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Well it’s finally happened, gang. After decades of watching the boys get movie after movie, we’ve finally got a Wonder Woman solo film. And here’s the good news: It’s really, really good. Great even. Full of heart and action and excitement. It’s far and away the best film from the DC cinematic universe so far and, more importantly, it does Wonder Woman justice and captures the heart of the character well. Let’s dig into it all, first with some spoiler-free general thoughts, and then with full on spoilers after a jump so anyone who hasn’t seen it yet won’t have anything ruined for them.

So gosh, where to start? With Wonder Woman herself, probably. Gal Gadot is pretty much a perfect Wonder Woman. We got to see her for a few minutes in Batman v Superman and she totally stole the show, and now with a show all of her own, she absolutely shines. Gadot captures the heroism and compassion of Wonder Woman so well; she’s fierce when she needs to be, kind when she needs to be, and just has so much heart. She smiles a lot, which is a lovely contrast with the grim darkness that’s dominated other DC movies, and it’s the most earnest and charming smile. It’s Wonder Woman’s smile, really. It’s something that could easily turn corny, but Gadot makes it utterly genuine, sincere, and believable. And while Diana’s got an interesting journey throughout the film, a sort of loss of innocence as she leaves her utopian home and experiences the horrors of war, Gadot does a fantastic job playing this evolution and it’s darker, questioning moments without losing the heart of the character. She’s just so good. I want to see her continue to play Wonder Woman again and again and again.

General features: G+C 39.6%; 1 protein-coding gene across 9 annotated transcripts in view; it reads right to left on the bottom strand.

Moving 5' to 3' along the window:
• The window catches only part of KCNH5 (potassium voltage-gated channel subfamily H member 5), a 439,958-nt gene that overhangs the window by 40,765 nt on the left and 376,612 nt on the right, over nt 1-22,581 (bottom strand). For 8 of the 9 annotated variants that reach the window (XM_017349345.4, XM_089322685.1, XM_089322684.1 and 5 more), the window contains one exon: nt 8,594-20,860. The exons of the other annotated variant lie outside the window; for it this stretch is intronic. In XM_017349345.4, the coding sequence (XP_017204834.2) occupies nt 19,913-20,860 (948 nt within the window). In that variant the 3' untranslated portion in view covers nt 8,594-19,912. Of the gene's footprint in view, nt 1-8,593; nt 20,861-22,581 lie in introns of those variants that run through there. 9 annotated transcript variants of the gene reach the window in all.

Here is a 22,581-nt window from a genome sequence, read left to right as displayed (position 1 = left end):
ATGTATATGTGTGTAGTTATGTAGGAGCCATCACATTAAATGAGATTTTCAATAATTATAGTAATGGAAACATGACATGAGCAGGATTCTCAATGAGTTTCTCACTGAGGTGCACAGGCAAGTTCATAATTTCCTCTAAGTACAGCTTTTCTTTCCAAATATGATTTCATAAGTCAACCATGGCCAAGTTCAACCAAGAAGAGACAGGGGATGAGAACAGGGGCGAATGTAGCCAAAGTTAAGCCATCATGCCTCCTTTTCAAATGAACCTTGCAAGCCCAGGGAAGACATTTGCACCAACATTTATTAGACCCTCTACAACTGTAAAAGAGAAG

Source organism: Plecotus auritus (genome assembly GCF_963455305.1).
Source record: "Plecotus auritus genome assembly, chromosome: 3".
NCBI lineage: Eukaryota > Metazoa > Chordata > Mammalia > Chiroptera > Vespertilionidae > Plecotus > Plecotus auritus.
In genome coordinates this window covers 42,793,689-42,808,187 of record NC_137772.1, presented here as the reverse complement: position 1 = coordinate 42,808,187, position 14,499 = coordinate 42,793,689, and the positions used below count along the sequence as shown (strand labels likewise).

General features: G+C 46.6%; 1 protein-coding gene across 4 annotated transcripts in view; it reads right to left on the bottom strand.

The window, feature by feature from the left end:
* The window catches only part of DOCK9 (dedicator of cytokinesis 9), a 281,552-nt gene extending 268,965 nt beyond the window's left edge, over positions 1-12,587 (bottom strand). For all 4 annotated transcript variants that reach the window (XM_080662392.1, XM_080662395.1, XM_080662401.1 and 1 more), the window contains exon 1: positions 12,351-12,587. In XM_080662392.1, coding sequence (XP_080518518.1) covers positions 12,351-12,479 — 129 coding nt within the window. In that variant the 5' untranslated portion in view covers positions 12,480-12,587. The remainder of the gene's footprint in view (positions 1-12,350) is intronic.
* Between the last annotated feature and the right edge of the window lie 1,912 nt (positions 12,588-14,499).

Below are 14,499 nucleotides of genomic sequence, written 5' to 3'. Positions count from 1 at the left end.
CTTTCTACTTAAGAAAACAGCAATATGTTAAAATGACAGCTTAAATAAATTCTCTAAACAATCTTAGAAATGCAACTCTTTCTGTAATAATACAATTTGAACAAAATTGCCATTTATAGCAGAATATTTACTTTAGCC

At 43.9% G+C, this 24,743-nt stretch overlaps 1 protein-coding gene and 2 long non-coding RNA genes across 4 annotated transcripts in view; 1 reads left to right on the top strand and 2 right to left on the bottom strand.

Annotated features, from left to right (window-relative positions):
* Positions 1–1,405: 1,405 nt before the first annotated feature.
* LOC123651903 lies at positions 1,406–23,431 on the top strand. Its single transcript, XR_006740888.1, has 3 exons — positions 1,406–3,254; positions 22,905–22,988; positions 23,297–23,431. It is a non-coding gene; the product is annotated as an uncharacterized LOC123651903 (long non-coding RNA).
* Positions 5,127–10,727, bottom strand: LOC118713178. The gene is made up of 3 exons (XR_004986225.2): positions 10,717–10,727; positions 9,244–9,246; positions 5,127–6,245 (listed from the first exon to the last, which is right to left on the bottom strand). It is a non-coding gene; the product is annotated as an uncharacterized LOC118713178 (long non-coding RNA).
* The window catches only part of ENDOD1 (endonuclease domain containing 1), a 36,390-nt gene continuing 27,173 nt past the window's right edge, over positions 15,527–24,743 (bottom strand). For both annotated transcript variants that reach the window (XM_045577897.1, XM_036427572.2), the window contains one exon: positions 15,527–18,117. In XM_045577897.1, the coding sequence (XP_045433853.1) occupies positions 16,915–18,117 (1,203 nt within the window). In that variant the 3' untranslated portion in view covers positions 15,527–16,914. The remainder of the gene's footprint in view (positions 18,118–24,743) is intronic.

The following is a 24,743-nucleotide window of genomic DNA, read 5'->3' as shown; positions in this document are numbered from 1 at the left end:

Holding his own with such a stunning take on Wonder Woman was a tall order for Chris Pine, but his Steve Trevor was excellent. I’m steeped in Wonder Woman comics and very familiar with every incarnation of Steve Trevor, and this was my favourite version of him ever, by a considerable margin. He was written really well; it’s a sidekick/love interest role that keeps the focus squarely on Wonder Woman, and Pine plays it spot on. He’s a tough guy with some skills, but he very quickly realizes he’s no Wonder Woman and is totally okay with that, in part because he’s just kind of in awe of her. Gadot and Pine’s chemistry together is delightful, Pine’s got charm to spare and is also hilarious, and the two of them made for a really winning partnership.

The supporting cast is pretty solid, too. Connie Nielsen and Robin Wright do great work as Hippolyta and Antiope, guiding the film well through it’s early scenes with young Diana. Wonder Woman’s crew in Europe are all fun too, but Lucy Davis’ Etta Candy is a total scene stealer. She’s so funny and enjoyable, albeit underused. I could have done with a lot more Etta Candy! The bad guys were suitably evil, as they should be, if somewhat underdeveloped, but such is the case with most superhero films.